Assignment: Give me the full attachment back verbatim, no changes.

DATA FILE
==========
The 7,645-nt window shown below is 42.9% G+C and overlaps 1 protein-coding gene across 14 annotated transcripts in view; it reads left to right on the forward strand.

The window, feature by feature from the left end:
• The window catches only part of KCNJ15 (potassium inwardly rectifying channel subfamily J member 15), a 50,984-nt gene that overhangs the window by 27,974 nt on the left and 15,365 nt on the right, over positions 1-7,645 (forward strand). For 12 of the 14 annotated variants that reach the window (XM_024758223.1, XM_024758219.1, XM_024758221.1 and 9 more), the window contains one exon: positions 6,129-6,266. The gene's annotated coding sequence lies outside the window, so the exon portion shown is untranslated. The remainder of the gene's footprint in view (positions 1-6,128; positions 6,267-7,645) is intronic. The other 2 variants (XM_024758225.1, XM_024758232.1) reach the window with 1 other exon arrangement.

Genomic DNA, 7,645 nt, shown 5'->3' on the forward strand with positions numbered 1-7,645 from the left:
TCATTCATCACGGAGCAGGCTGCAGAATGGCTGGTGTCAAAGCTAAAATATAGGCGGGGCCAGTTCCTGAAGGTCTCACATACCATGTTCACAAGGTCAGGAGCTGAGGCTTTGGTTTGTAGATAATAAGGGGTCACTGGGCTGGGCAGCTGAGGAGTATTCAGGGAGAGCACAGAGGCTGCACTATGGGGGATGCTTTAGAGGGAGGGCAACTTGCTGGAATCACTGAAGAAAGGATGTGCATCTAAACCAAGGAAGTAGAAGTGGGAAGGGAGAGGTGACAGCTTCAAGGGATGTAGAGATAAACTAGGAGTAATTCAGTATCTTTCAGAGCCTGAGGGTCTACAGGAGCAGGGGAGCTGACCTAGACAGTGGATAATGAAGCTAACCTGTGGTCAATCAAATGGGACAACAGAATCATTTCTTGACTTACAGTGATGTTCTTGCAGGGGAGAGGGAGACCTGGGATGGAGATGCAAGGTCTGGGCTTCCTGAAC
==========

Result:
The 7,645-nt window shown below is 42.9% G+C and overlaps 1 protein-coding gene across 14 annotated transcripts in view; it reads left to right on the forward strand.

The window, feature by feature from the left end:
• The window catches only part of KCNJ15 (potassium inwardly rectifying channel subfamily J member 15), a 50,984-nt gene that overhangs the window by 27,974 nt on the left and 15,365 nt on the right, over positions 1-7,645 (forward strand). For 12 of the 14 annotated variants that reach the window (XM_024758223.1, XM_024758219.1, XM_024758221.1 and 9 more), the window contains one exon: positions 6,129-6,266. The gene's annotated coding sequence lies outside the window, so the exon portion shown is untranslated. The remainder of the gene's footprint in view (positions 1-6,128; positions 6,267-7,645) is intronic. The other 2 variants (XM_024758225.1, XM_024758232.1) reach the window with 1 other exon arrangement.

Genomic DNA, 7,645 nt, shown 5'->3' on the forward strand with positions numbered 1-7,645 from the left:
TCATTCATCACGGAGCAGGCTGCAGAATGGCTGGTGTCAAAGCTAAAATATAGGCGGGGCCAGTTCCTGAAGGTCTCACATACCATGTTCACAAGGTCAGGAGCTGAGGCTTTGGTTTGTAGATAATAAGGGGTCACTGGGCTGGGCAGCTGAGGAGTATTCAGGGAGAGCACAGAGGCTGCACTATGGGGGATGCTTTAGAGGGAGGGCAACTTGCTGGAATCACTGAAGAAAGGATGTGCATCTAAACCAAGGAAGTAGAAGTGGGAAGGGAGAGGTGACAGCTTCAAGGGATGTAGAGATAAACTAGGAGTAATTCAGTATCTTTCAGAGCCTGAGGGTCTACAGGAGCAGGGGAGCTGACCTAGACAGTGGATAATGAAGCTAACCTGTGGTCAATCAAATGGGACAACAGAATCATTTCTTGACTTACAGTGATGTTCTTGCAGGGGAGAGGGAGACCTGGGATGGAGATGCAAGGTCTGGGCTTCCTGAAC